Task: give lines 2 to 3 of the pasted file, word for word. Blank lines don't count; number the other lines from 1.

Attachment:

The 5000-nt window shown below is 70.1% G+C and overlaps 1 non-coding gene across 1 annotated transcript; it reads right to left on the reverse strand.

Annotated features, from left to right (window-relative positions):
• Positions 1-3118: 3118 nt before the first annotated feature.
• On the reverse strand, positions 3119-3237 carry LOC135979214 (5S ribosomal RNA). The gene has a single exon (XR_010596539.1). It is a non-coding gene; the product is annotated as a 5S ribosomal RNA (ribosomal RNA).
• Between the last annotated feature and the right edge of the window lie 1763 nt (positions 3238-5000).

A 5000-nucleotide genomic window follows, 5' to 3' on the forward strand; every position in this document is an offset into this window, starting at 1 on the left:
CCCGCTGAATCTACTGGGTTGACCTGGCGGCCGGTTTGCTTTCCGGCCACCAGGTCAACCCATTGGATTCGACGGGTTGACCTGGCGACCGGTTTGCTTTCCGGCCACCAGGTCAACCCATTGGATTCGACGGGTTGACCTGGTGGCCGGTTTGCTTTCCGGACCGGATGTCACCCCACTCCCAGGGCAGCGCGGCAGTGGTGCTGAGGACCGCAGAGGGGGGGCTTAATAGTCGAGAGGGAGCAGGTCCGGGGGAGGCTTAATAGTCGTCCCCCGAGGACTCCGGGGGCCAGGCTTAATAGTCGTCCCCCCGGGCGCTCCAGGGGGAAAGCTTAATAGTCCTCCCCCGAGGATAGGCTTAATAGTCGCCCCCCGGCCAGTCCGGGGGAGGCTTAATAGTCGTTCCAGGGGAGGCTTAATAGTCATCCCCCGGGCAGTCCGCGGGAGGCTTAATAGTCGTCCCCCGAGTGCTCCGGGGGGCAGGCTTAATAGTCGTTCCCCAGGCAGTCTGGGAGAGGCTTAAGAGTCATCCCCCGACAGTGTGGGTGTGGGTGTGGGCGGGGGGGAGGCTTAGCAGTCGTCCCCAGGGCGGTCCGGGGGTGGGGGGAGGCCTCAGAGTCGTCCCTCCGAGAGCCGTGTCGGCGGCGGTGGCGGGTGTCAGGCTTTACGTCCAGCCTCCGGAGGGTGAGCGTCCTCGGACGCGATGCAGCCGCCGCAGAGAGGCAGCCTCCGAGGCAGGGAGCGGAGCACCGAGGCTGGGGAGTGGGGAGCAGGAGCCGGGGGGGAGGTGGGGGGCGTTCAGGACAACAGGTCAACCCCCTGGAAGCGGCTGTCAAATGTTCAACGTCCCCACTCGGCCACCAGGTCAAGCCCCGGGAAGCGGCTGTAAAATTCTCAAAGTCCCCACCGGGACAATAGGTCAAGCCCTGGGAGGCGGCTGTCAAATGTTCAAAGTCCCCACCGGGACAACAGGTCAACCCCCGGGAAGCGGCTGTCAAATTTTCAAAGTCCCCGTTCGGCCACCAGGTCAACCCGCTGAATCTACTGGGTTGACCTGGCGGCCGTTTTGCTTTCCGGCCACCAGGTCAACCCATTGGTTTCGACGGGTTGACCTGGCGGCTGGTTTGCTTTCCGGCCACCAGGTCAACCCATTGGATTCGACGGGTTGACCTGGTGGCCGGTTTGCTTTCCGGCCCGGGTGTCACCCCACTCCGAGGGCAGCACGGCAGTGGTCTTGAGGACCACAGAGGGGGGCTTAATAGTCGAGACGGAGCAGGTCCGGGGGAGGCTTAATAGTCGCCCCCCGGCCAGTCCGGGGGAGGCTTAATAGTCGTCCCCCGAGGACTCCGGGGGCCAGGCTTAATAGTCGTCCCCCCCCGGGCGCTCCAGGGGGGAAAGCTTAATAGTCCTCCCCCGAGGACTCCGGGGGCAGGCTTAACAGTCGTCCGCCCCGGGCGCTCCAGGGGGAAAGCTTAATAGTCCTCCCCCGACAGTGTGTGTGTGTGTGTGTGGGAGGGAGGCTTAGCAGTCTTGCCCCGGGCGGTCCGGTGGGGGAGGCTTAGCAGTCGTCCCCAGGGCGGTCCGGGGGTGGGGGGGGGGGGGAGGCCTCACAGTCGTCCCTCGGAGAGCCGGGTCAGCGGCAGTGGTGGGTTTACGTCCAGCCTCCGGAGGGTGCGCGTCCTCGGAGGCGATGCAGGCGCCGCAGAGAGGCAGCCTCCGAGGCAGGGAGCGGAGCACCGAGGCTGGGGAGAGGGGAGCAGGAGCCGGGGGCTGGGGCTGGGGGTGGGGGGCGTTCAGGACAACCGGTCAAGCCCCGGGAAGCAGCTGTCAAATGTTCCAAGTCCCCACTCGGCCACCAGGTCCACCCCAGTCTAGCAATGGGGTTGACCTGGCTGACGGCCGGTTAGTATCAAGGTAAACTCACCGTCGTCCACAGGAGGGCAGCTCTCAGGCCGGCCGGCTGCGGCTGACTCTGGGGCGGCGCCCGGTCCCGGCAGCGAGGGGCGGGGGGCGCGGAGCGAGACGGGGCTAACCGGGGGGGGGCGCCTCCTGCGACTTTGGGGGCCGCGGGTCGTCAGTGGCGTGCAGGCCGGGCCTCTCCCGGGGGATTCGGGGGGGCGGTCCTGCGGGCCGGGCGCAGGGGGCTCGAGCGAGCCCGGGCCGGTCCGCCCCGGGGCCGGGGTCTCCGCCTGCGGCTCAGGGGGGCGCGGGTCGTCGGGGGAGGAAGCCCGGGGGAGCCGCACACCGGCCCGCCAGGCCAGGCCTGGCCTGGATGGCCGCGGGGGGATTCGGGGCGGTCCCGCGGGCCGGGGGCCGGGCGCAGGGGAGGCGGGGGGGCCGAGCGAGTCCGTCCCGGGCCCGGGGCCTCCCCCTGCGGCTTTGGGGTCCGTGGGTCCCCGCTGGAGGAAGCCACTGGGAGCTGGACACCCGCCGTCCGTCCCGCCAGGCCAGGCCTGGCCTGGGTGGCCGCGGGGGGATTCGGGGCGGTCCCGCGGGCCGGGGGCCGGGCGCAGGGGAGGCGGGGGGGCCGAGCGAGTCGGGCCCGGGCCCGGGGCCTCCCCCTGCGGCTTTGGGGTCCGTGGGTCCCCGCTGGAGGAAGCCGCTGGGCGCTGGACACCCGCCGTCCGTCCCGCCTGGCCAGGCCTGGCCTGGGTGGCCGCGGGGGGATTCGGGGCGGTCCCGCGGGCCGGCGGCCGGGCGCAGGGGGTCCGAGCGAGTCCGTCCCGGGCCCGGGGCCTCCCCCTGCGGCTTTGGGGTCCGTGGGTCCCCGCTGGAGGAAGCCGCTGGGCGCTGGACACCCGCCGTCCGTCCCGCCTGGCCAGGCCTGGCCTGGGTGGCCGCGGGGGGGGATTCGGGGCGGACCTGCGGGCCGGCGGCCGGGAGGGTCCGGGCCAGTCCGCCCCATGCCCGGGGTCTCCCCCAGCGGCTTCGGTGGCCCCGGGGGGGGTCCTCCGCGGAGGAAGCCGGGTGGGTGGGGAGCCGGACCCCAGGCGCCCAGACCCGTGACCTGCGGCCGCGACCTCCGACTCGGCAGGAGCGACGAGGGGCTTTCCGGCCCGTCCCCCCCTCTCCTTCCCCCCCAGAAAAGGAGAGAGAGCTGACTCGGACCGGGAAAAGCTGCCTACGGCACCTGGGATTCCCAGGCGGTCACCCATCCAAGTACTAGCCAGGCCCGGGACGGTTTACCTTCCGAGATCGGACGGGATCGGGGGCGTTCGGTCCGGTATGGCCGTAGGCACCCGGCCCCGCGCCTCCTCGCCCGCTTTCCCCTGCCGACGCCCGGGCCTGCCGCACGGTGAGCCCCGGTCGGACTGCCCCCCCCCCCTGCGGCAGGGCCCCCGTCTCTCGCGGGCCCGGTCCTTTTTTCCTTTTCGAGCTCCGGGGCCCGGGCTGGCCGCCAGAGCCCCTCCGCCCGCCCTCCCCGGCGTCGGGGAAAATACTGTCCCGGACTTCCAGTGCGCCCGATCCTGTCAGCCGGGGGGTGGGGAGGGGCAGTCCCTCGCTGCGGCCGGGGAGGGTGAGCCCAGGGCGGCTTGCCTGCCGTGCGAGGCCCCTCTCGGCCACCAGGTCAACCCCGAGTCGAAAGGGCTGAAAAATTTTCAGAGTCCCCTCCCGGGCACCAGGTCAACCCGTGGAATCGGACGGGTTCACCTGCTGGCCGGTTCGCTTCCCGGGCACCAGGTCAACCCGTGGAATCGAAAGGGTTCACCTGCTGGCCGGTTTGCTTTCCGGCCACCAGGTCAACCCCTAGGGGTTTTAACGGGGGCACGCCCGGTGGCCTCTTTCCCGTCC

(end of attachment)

Annotated features, from left to right (window-relative positions):
• Positions 1-3118: 3118 nt before the first annotated feature.